Transition phase: McLouth picking up pace this year
It took some time to transition to a new style focused on, well, transition, but a fresh approach has the McLouth High boys basketball team stoked about the upcoming season.
Bulldogs coach Jason Schroeder wanted to full-court press, making defense a major part of the MHS attack, for some time but wasn’t completely comfortable doing so until this season.
“We’ve got more depth this year than we’ve thought we’ve had in a while,” Schroeder said, noting now was the time to make the press a part of the team’s repertoire.
“We’re going to try to make other teams play our pace, try and not let the game slow down,” Schroeder said. “The key is to make the other team make mistakes.”
By pressing and playing at a faster pace than they have the past couple years, the Bulldogs are excited about the opportunity for more fast breaks.
“It’s really fun to do,” said senior guard Vinny Gonzalez. “We’re going to get a lot of fast-break points this year, we’re going to get quite a few steals, force a lot of turnovers.”
Senior forward Jarrod Bechard said rotations with the press were hard to understand at first, but now McLouth has the hang of it and it is working at practice, especially with the first team.
Part of the reason for the pressure is what Schroeder called the team’s lack of natural back-to-the-basket players. At 6-foot-3, senior forward Derrick Crouse is the biggest Bulldog on the roster. However, he’s more at home on the perimeter, and although MHS has two freshmen with size, freshmen Gavin Swearngin and Alen Kramer, whom Schroeder would like to develop into post-up players, even they have played outside in the past.
Schroeder’s solution? Play an up-tempo style in which players and positions are interchangeable.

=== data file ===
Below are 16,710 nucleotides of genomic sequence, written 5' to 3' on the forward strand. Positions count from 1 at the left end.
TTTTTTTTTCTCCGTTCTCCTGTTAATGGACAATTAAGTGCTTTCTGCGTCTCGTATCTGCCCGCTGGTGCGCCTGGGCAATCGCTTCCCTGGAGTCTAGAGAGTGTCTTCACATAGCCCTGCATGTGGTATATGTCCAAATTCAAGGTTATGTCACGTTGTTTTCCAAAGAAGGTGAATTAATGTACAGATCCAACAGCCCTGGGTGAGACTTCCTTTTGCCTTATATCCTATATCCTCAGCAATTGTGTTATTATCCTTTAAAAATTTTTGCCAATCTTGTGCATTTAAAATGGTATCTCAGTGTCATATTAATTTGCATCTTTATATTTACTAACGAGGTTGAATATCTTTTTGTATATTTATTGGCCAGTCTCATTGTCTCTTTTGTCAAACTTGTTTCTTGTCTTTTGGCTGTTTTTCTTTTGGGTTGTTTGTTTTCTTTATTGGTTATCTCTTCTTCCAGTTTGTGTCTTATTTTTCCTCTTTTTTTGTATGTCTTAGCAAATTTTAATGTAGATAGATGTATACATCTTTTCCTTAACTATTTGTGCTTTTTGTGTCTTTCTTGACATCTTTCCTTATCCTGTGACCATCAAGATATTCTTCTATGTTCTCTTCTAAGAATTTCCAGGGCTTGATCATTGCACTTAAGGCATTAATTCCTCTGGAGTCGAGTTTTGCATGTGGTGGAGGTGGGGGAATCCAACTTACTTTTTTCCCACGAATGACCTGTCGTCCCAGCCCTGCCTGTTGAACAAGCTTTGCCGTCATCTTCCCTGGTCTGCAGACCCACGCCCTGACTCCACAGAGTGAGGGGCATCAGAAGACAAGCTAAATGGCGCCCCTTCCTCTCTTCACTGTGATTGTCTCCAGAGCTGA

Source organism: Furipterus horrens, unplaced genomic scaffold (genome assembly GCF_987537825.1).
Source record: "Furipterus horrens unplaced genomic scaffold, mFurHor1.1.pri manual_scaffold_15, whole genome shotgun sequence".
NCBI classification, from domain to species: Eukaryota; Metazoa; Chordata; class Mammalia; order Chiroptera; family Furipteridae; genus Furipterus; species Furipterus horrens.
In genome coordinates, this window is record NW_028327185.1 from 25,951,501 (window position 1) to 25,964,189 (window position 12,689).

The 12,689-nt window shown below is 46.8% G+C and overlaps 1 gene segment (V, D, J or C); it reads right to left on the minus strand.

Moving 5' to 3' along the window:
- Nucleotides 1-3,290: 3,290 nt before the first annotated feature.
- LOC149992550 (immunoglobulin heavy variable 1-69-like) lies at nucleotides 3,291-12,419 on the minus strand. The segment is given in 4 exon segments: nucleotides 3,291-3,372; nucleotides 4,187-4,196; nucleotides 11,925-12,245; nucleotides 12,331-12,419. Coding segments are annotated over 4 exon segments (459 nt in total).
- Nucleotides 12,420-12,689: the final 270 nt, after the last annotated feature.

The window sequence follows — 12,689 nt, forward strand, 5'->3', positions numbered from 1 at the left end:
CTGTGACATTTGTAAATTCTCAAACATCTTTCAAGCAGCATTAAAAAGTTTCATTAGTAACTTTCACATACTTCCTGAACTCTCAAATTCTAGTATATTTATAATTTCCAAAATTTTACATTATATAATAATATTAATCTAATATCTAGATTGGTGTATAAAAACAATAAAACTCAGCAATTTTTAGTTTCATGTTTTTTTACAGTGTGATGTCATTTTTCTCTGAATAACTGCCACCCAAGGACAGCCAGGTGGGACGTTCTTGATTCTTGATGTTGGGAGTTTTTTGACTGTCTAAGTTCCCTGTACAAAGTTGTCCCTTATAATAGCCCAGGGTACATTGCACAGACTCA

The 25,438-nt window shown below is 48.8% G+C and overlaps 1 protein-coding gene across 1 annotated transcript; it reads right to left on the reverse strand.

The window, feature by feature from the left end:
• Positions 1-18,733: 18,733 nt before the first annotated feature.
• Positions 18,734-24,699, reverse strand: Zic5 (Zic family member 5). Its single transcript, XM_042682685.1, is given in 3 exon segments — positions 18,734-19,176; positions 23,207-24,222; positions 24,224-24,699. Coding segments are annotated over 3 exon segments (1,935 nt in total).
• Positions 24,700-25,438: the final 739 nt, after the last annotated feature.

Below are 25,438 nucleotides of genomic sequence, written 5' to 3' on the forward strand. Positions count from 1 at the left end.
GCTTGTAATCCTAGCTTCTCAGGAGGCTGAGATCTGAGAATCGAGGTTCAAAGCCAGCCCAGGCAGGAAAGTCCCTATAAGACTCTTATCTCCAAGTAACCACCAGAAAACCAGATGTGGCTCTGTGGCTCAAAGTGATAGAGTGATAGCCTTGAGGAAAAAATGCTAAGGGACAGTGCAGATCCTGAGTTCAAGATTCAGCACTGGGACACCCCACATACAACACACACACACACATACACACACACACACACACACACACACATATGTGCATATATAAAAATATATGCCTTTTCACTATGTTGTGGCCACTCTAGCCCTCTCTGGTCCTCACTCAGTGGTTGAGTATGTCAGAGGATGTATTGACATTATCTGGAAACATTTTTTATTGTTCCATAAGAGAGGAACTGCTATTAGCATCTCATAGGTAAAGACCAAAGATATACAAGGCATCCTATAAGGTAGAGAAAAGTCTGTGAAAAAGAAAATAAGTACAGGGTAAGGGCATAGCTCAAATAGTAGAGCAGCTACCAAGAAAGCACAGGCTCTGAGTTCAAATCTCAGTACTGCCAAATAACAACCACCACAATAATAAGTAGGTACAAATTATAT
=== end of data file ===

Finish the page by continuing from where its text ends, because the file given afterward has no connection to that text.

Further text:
With a probable starting lineup of Crouse, Bechard, Gonzalez and junior guards Cole Batman and Tyler Drinnon, the McLouth offense, when it’s not fast-breaking, will feature guards and posts playing both inside and outside — “I’m usually used to playing more guard, but the offense we’re running this year, I’m kind of in and out of the paint,” Crouse said.
Sometimes, Schroeder said, frontcourt players will have to handle the ball up top and even 5-7 point guard Batman will have to cut to the paint and be effective.
“We’re teaching everybody everything,” the third-year MHS coach said.
Schroeder anticipates playing eight to 10 players in his rotation with freshmen Alex Courtney and Shawn Dailey, sophomores Derek Wright and Jake Schmalstieg and junior Robert Saxton rounding out the lineup.
With a deep rotation and a physically and mentally demanding press, Schroeder has harped on the importance of conversing on the floor, which his players plan on doing.
“We have to communicate,” said Gonzlalez. “Talking is the key with this fast tempo.”
McLouth, 7-15 last season, will get its first chance to show off its new style Thursday at Valley Falls in a Delaware Valley League Tournament first-round contest. The Bulldogs have had a bad habit of playing on the loser’s side of the DVL bracket the past few years, and Crouse said he, Bechard and Gonzalez hope to change that.
“Us three, we’re ready to win some games,” Crouse said. “I think we’re going to surprise some people this year.”